In the airline industry, 727s were sold off to regionals and such when more fuel efficient Boeings and Airbuses start coming into production. Turns out, there's not that situation in container shipping. But, at least, we have fiduciary capital turning into real capital, not sub-prime used car loans and beachfront condos. I think, that's better?

The engineering of Mary reminds me of that cruise to Bermuda in an ancient boat. Tin foil boats in a typhoon? Yikes!
The two men looked over the ship's side and spoke on walkie-talkies to sailors on the ground. Minutes passed -- 10, 20, 30. The Mary, crawling at 0.1 knots, began sidling up to a pier.

"Compared to the whole size and the weight of the ship, the steel plates in the side are actually pretty thin," the captain explained. "If we get a speed higher than that, we'll start buckling plates."

Next, second, and last a short piece on free trade. Regular reader may recall the many times these endeavors have talked about New Gold (the US buck), export driven (small) economies, the US trade deficit and how all of these factors have to exist in symbiotic rhythm for the whole house of cards to stay vertical. Well, another Left Wingnut offers up some musing. Just two quotes.

First a bit on how to ignore experience.
[in 1995], the W.T.O. adopted a rule obliging members to abide by rich nations' patent laws. (Never mind that Americans stole technologies from Europe throughout the 1800s.) These laws typically enabled investors in rich countries to reap substantial rewards, while poor nations like India were forced to pay the same price for patented drugs as the rich West, because they were not allowed to make generic substitutes.

But the consensus was flawed. Even free-trade advocates now admit that American wages have been reduced as a result of outsourcing, the erosion of manufacturing and an ever-increasing reliance on imports. Middle-income countries, meanwhile, have been blocked from adopting policies that might make them world-class competitors. Nations that have ignored the nostrums of the Washington Consensus -- China, India and Brazil -- have grown rapidly and raised their standards of living. Improvements in poverty and inequality occurred in Latin America only in the 2000s, after the I.M.F. and the World Bank reduced their grip on those nations.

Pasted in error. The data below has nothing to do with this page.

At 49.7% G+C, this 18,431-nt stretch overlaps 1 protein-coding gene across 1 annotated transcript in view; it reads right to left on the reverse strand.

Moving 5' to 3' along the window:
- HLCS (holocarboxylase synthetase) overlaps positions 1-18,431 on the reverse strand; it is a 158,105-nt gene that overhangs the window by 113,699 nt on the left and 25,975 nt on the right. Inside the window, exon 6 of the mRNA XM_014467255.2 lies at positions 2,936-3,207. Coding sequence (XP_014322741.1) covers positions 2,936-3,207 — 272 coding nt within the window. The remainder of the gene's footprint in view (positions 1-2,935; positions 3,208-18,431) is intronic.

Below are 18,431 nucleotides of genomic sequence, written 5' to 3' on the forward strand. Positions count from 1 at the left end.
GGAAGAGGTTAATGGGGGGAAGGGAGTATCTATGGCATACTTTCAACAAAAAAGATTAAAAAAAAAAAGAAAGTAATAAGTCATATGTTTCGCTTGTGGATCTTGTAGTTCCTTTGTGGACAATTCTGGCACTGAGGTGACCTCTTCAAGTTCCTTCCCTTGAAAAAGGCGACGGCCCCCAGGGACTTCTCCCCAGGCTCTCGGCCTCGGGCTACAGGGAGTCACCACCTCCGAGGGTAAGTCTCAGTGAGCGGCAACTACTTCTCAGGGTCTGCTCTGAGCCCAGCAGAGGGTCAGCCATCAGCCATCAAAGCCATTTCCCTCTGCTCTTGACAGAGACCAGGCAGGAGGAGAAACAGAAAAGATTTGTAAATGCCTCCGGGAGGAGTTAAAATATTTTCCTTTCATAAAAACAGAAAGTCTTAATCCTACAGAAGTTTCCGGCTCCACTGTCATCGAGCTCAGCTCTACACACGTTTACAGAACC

Second, a simple re-statement the macros, micros, and quants can't ignore.
A third lesson is that models of growth that depend indefinitely on exports are not sustainable. The large imbalances in trade between China and the United States distort economies. The same is true of Germany's huge trade surpluses, which are based on a fixed euro and restrained domestic wages.

To the extent that capital seeks out slavery level subsistence wages, in the short term the micros and quants crow of their success, and excess compensation. In the medium term and longer, everybody loses. In due time, there'll be no one to buy the widgets. Not to mention, which these endeavors do on occasion, that exporting countries have a habit of moving their currencies, relative to the importers, in ways advantageous to themselves. The Golden Goose is the middle class consumer. China has about 1 billion folks. The country could have grown its domestic economy, but chose to "sell" its citizens to foreigners. India did likewise.

The thread? Well, trade, of course. And the permanent fact that, They Ain't No Such Thing As A Free Lunch.